Larry Page Glosses Over Setbacks, Eyes 'Amazing Opportunities'

Business leaders tend to do a lot of explaining when things are messy or they're backed into a corner. When things are going well, they often let results speak for themselves

Larry Page.
Photo: © Depositphotos.com/grinvalds
Larry Page.

By that measure, Facebook and Alphabet are a study in contrasts.

In February, Facebook CEO Mark Zuckerberg penned a rambling, 5,700-word manifesto where he grappled with his company's place in the world. It was a tacit acknowledgement that while Facebook may have succeeded in its mission of "making the world more open and connected," the results were hardly all good. Facebook, for example, had a hand in the spread of fake news that influenced the election, its platform was being used by do-gooders and racists alike, and terrorists groups like ISIS were using it to spread propaganda and to recruit. Collectively, these and other problems threatened Facebook very core -- not to mention its image of itself.

On Thursday, Alphabet CEO Larry Page put out his own state of the union, or rather, state of the company called Alphabet. It came in at a succinct 750 words, and not surprisingly, the annual "Founder's Letter" suggested that everything is pretty much hunk-dory.

Hard to believe we are about a quarter short of two years of announcing Alphabet. It’s been busy! I certainly feel Alphabet is working well, and as intended (see the original “G is for Google” announcement). At the time, I wrote that “Alphabet is about businesses prospering through strong leaders and independence.” The new structure has helped entrepreneurs build and run companies with the autonomy and speed they need.

Whether this is spin or a genuine perspective from a CEO who is taking the long view is debatable. Certainly, Google, the company that accounts for almost all of Alphabet's revenue, and more than 100% of its profit, is doing quite well, under the leadership of CEO Sundar Pichai. As a result, Alphabet, which reports first quarter results later on Thursday, saw its shares rise more about 23% in the past year. "Sundar is doing great as Google CEO," Page wrote. "It’s certainly a big job and we are very lucky to have him."

Much of the rest of Alphabet has been a bit of a mess for much of the past year. Waymo, the self-driving car unit, has been plagued by departures of key engineers, and its once considerable lead over rivals seems to have shrunk significantly, if not disappeared altogether. Verily, Alphabet's life-sciences unit, faced a series of setbacks and appeared to scale back its ambition, before it secured some $800 million in outside funding. Nest, the smart-home device maker, lost its founding CEO and has been criticized for being unable to launch new products. And Google Access, the unit that is deploying fiber connections in various cities, also lost its CEO and halted its rollout in new cities.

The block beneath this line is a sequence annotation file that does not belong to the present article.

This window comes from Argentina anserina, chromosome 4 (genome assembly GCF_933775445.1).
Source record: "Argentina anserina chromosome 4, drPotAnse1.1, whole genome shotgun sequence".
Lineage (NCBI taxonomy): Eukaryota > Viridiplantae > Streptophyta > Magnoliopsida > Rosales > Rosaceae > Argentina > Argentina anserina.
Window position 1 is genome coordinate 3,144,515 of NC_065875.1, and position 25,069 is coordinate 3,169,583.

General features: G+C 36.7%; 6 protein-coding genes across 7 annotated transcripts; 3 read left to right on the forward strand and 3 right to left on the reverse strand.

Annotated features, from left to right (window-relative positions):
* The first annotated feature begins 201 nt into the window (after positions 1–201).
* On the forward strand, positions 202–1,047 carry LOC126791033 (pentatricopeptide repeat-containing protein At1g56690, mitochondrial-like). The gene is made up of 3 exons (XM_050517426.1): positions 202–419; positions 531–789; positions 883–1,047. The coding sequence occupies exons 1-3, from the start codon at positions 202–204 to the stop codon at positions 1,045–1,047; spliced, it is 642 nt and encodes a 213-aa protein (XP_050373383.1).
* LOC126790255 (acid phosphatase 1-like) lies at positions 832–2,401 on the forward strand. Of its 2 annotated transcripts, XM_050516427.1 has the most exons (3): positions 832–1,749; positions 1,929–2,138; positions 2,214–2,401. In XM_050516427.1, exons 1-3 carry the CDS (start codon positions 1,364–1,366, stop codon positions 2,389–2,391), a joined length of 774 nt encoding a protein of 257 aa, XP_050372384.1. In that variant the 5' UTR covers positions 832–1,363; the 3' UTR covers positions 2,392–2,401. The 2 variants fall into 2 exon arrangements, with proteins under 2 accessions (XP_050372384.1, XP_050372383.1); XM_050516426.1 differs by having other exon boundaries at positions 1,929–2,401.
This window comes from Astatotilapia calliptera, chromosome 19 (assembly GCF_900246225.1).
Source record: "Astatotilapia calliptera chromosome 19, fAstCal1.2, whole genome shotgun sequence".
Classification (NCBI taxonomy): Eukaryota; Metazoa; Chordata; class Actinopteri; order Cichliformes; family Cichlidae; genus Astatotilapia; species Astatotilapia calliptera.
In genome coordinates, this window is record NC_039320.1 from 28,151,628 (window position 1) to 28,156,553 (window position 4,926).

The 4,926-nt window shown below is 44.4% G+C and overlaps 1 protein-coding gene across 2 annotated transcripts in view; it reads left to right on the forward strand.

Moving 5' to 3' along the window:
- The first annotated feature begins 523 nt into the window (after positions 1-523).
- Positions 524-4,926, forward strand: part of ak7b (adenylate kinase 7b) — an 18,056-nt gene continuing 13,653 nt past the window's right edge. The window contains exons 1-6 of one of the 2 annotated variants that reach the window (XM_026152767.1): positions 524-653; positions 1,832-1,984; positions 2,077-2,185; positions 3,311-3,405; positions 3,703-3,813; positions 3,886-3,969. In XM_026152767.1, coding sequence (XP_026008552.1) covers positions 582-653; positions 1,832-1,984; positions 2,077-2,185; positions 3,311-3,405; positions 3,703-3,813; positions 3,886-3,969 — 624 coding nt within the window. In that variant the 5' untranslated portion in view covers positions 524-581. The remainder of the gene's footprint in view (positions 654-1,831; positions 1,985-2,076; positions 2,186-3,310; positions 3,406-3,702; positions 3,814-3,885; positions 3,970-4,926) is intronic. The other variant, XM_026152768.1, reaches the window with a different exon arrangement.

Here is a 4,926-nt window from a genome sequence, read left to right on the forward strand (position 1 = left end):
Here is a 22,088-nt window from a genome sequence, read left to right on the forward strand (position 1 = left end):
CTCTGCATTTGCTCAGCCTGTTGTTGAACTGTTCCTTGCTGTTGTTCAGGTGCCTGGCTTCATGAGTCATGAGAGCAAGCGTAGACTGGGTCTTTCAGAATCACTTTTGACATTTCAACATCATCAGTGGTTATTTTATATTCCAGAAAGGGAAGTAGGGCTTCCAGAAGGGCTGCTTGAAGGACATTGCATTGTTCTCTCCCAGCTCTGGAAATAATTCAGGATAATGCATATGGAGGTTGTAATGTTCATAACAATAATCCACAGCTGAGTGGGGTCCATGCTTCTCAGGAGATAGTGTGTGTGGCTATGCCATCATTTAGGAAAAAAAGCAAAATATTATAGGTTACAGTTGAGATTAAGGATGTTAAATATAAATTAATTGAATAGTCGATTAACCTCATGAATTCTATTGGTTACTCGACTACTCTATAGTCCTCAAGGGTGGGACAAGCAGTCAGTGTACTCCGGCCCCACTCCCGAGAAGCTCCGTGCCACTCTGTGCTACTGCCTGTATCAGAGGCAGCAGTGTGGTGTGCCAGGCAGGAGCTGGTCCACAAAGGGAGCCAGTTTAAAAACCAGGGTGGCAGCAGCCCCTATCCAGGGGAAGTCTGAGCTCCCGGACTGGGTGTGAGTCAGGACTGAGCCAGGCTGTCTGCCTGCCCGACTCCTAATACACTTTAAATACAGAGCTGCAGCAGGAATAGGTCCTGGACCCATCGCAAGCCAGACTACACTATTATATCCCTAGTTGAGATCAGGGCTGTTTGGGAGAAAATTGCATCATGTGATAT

It was enough for pundits and press to question whether the Alphabet endeavor had gone off the rails.

In his letter, Page glossed over the setbacks and painted pretty much everything in a good light. Waymo has a new CEO, a partnership with Fiat Chrysler and is getting closer to launch. Verily has new financing and plans to expand in Asia. Nest has a new CEO and "has been doing great against their plan," Page wrote. And Fiber has a new CEO too (seems like something of a theme), and while it has already brought gigabit internet to lots of customers, Page said he's "excited about our opportunities to do it better."

Overall, Alphabet "has helped entrepreneurs build and run companies with the autonomy and speed they need," Page wrote.

Amid the decidedly upbeat pronouncements, there are signs that Page realizes Alphabet has made mistakes.

With the change to Alphabet, oversight has been easier because of increased visibility. We have streamlined efforts where it made sense and in other areas we have seen places to double down. I also think we have learned a lot about how to set up new companies with a structure for success.

It's not exactly self-criticism, but it suggests execution has not been flawless -- and Page knows that.

The upshot of all this, of course, is that for now only one thing matters: Google must continue to perform. And under Pichai, who made a massive and somewhat risky bet on artificial intelligence, it has performed quite well. AI has invigorated and improved many of Google's services, and is spreading its tentacles into Google's ambitious push into cloud computing. As long as Google continues to deliver, success at other Alphabet units can wait.

And that's why Page's "Founder's Letter" -- unlike Zuckerberg's manifesto -- reads like it was penned by a CEO who sleeps well at night.

Below is Page's full letter: